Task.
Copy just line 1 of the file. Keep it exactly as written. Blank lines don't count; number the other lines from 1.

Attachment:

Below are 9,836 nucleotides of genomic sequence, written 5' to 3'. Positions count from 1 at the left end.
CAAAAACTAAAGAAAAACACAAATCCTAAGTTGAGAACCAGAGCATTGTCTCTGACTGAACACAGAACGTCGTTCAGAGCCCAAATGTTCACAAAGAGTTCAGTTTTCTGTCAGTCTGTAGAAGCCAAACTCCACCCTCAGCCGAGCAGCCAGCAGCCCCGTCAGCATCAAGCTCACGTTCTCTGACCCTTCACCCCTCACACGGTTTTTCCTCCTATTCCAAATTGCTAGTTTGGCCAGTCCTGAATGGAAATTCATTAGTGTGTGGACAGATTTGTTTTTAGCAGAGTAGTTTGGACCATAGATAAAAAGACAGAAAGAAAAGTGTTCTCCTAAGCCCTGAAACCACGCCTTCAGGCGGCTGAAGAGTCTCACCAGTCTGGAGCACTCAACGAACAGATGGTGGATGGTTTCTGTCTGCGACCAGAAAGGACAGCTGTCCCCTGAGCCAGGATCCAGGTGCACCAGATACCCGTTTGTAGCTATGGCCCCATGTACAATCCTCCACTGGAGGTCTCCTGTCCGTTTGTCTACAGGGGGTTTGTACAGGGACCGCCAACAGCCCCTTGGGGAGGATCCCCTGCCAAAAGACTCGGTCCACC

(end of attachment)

Below are 9,836 nucleotides of genomic sequence, written 5' to 3'. Positions count from 1 at the left end.